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Open Access Study protocol

A natural experiment to examine the impact of park renewal on park-use and park-based physical activity in a disadvantaged neighbourhood: the REVAMP study methods

Jenny Veitch1*, Jo Salmon1, Alison Carver1, Anna Timperio1, David Crawford1, Elly Fletcher1 and Billie Giles-Corti2

Author Affiliations

1 Centre for Physical Activity and Nutrition Research, Deakin University, 221 Burwood Highway, Burwood, VIC 3125, Australia

2 Melbourne School of Population and Global Health, The University of Melbourne, Melbourne, Australia

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BMC Public Health 2014, 14:600  doi:10.1186/1471-2458-14-600

Published: 13 June 2014

Abstract

Background

Modifying the built environment by improving parks is potentially a sustainable way to increase population level physical activity. Despite considerable investment in parks and park renovations, few natural experiments on the impact of improving amenities on park use and park-based physical activity have been conducted. REVAMP is a natural experiment that aims to examine whether park improvement increases overall park usage, park-based physical activity and active travel to and from the park in the intervention compared with the control park over a two-year period; and to identify which specific aspects of the park refurbishment attracts park visitors and encourages park users to be more active. This paper describes the methods of the REVAMP study.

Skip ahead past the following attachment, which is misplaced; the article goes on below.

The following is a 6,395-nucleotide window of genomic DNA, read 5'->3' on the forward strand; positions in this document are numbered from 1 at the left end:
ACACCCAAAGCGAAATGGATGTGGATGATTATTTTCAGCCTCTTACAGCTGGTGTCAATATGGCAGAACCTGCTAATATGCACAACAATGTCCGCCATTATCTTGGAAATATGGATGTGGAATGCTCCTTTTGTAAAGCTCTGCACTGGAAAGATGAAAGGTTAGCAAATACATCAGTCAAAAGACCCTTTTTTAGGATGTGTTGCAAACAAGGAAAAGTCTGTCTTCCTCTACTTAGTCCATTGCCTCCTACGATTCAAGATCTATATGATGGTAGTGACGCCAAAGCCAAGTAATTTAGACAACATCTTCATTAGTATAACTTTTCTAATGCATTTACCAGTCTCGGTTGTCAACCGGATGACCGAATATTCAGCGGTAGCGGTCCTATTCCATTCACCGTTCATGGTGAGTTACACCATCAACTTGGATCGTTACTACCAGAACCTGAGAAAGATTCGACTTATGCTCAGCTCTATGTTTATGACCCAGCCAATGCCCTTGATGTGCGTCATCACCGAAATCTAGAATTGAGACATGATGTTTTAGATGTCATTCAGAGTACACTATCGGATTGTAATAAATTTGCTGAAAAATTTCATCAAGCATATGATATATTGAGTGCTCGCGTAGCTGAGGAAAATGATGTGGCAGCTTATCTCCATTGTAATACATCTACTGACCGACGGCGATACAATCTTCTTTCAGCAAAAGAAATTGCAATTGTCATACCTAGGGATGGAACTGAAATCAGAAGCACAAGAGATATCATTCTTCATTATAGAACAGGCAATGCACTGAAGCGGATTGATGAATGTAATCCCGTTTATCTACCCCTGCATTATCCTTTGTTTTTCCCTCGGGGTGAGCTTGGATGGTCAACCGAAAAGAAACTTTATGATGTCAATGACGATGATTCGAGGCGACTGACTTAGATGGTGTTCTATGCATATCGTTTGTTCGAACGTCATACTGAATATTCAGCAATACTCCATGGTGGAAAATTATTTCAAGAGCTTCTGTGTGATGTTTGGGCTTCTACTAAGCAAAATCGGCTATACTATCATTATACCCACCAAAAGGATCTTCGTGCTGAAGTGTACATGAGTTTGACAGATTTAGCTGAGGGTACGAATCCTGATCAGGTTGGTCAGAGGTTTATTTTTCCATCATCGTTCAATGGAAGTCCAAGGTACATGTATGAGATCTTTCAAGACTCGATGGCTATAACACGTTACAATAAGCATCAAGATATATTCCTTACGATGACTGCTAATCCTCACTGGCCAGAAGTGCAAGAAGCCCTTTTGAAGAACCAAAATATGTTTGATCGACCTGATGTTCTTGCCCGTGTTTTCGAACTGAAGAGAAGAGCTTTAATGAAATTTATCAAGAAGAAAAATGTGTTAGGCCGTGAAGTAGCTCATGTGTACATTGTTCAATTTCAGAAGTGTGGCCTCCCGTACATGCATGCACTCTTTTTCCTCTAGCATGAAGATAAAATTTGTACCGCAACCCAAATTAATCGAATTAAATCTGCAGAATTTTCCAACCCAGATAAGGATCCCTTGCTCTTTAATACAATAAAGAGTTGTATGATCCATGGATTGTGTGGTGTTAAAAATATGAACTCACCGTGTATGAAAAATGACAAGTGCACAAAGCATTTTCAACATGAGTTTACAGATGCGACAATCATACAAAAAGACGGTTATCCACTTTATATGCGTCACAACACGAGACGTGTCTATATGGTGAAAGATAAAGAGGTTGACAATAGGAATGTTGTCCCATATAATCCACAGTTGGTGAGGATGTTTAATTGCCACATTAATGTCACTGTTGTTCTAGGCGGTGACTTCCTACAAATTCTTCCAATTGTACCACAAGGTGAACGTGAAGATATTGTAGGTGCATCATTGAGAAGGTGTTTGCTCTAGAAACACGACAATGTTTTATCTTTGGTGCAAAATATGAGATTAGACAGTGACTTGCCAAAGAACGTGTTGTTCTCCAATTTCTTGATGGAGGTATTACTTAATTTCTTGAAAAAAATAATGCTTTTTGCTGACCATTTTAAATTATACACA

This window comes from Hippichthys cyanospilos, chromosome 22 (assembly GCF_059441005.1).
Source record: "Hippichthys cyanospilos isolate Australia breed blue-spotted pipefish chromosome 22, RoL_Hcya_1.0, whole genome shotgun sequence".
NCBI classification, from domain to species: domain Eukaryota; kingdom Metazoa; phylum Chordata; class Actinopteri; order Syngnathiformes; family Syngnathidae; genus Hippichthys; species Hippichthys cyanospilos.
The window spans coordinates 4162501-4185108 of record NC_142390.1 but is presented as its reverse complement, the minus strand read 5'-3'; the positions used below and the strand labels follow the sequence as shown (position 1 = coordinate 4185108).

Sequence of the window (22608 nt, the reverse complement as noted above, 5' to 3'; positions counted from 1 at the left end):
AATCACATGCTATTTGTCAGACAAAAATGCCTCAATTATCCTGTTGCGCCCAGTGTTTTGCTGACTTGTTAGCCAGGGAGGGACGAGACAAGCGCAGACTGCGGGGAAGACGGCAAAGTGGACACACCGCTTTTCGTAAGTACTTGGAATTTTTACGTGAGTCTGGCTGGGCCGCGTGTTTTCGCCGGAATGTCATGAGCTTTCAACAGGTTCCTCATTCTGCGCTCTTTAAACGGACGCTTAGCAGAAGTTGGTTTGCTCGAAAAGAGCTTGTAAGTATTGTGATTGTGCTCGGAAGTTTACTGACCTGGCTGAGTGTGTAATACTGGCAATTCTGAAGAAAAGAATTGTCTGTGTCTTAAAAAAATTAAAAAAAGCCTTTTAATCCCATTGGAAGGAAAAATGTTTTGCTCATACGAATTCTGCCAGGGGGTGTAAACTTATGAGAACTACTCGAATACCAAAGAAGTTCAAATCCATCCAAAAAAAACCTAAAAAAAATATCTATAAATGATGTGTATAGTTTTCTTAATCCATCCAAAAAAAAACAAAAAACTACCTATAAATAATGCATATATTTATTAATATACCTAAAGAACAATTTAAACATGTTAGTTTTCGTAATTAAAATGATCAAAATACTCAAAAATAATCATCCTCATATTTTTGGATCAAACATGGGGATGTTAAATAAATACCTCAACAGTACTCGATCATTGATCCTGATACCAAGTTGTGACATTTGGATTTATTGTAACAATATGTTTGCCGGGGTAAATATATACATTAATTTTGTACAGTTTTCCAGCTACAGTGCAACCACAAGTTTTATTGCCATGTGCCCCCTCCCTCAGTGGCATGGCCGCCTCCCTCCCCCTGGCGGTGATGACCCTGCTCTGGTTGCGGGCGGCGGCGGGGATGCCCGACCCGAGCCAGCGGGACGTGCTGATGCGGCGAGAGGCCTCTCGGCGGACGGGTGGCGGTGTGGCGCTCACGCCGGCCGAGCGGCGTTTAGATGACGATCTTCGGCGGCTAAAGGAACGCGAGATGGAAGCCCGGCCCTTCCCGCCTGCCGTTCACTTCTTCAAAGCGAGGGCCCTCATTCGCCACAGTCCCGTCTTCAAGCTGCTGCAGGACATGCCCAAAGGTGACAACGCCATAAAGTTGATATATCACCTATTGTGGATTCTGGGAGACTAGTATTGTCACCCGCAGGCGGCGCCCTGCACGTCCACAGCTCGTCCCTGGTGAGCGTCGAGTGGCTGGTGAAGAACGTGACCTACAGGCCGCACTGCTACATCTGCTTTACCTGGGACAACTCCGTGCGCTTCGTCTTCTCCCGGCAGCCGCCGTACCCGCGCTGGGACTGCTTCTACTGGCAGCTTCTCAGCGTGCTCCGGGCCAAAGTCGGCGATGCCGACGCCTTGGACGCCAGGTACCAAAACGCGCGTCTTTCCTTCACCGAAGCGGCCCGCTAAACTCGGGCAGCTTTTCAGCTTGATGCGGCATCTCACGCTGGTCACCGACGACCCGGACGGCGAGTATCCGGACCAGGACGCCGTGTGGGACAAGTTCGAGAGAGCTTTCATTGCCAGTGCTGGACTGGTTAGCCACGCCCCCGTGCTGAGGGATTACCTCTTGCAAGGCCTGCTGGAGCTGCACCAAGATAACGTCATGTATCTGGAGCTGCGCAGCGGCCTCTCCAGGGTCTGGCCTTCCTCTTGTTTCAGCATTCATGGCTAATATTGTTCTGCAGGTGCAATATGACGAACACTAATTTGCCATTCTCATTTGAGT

Methods

The intervention park is a large regional park (329 hectares) located in a low socio-economic status (SES) area in the north-eastern suburbs of Melbourne, Australia. The control park is a regional park (120 hectares) located in a high SES area in the eastern suburbs of Melbourne. Multiple methodologies to evaluate the impact of the park renovation are being employed including: cross-sectional surveys of local residents living near the two parks, direct observations of park users, intercept surveys with park users, and electronic monitoring of path usage and car traffic within the parks. Baseline measures were conducted in April-May 2013 (T1), and an innovative play space suitable for children of all ages and abilities was installed at the intervention park between September 2013 and February 2014. Follow-up measures will be repeated in April-May 2014 (T2) and April-May 2015 (T3). All methodologies will be completed at both the intervention and control parks at all three time-points, with the exception of the cross-sectional survey of local residents which will only be conducted at T1 and T3.

Conclusion

This research will inform future park developments, and will contribute to creating an evidence base of the impact of park refurbishment, and the development of natural experiment methodology.

Trial Registration

Current controlled trial ISRCTN50745547, registration date 11.1.2014.

Keywords:
Natural experiment; Park refurbishment; Physical activity; Park use